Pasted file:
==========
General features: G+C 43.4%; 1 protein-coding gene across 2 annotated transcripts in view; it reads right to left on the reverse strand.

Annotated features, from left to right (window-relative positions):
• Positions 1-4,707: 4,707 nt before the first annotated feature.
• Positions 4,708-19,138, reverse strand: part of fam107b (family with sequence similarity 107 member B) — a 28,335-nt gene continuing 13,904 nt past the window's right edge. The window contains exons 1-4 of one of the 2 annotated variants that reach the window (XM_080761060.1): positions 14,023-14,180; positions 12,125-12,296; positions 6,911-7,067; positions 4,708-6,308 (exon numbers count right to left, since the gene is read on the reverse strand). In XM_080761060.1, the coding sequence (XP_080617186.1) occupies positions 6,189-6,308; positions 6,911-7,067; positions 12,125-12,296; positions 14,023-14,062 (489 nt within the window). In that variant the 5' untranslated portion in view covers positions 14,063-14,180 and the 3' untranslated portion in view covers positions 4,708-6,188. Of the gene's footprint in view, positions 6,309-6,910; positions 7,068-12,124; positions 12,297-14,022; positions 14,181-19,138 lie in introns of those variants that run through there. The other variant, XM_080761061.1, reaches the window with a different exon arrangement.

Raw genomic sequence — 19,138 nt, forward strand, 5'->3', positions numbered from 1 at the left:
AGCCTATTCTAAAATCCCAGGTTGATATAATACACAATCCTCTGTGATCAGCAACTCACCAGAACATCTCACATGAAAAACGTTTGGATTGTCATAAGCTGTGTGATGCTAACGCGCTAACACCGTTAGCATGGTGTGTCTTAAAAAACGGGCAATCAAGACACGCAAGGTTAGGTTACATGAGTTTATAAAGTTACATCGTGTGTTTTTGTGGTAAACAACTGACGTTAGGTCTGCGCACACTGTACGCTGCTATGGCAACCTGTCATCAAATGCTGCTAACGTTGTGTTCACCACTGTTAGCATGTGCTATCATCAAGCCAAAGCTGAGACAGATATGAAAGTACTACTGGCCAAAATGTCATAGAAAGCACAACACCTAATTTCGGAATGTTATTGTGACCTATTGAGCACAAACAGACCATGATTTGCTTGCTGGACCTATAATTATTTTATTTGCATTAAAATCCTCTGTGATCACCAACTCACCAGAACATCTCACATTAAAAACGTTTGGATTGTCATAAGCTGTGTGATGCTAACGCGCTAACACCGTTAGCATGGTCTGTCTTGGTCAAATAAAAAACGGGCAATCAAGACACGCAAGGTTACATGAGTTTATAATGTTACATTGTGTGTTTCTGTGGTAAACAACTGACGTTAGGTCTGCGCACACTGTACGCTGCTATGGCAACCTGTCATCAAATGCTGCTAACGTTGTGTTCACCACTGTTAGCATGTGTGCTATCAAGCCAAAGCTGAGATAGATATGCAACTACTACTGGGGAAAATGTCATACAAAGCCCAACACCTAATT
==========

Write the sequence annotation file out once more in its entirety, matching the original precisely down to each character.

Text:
General features: G+C 43.4%; 1 protein-coding gene across 2 annotated transcripts in view; it reads right to left on the reverse strand.

Annotated features, from left to right (window-relative positions):
• Positions 1-4,707: 4,707 nt before the first annotated feature.
• Positions 4,708-19,138, reverse strand: part of fam107b (family with sequence similarity 107 member B) — a 28,335-nt gene continuing 13,904 nt past the window's right edge. The window contains exons 1-4 of one of the 2 annotated variants that reach the window (XM_080761060.1): positions 14,023-14,180; positions 12,125-12,296; positions 6,911-7,067; positions 4,708-6,308 (exon numbers count right to left, since the gene is read on the reverse strand). In XM_080761060.1, the coding sequence (XP_080617186.1) occupies positions 6,189-6,308; positions 6,911-7,067; positions 12,125-12,296; positions 14,023-14,062 (489 nt within the window). In that variant the 5' untranslated portion in view covers positions 14,063-14,180 and the 3' untranslated portion in view covers positions 4,708-6,188. Of the gene's footprint in view, positions 6,309-6,910; positions 7,068-12,124; positions 12,297-14,022; positions 14,181-19,138 lie in introns of those variants that run through there. The other variant, XM_080761061.1, reaches the window with a different exon arrangement.

Raw genomic sequence — 19,138 nt, forward strand, 5'->3', positions numbered from 1 at the left:
AGCCTATTCTAAAATCCCAGGTTGATATAATACACAATCCTCTGTGATCAGCAACTCACCAGAACATCTCACATGAAAAACGTTTGGATTGTCATAAGCTGTGTGATGCTAACGCGCTAACACCGTTAGCATGGTGTGTCTTAAAAAACGGGCAATCAAGACACGCAAGGTTAGGTTACATGAGTTTATAAAGTTACATCGTGTGTTTTTGTGGTAAACAACTGACGTTAGGTCTGCGCACACTGTACGCTGCTATGGCAACCTGTCATCAAATGCTGCTAACGTTGTGTTCACCACTGTTAGCATGTGCTATCATCAAGCCAAAGCTGAGACAGATATGAAAGTACTACTGGCCAAAATGTCATAGAAAGCACAACACCTAATTTCGGAATGTTATTGTGACCTATTGAGCACAAACAGACCATGATTTGCTTGCTGGACCTATAATTATTTTATTTGCATTAAAATCCTCTGTGATCACCAACTCACCAGAACATCTCACATTAAAAACGTTTGGATTGTCATAAGCTGTGTGATGCTAACGCGCTAACACCGTTAGCATGGTCTGTCTTGGTCAAATAAAAAACGGGCAATCAAGACACGCAAGGTTACATGAGTTTATAATGTTACATTGTGTGTTTCTGTGGTAAACAACTGACGTTAGGTCTGCGCACACTGTACGCTGCTATGGCAACCTGTCATCAAATGCTGCTAACGTTGTGTTCACCACTGTTAGCATGTGTGCTATCAAGCCAAAGCTGAGATAGATATGCAACTACTACTGGGGAAAATGTCATACAAAGCCCAACACCTAATT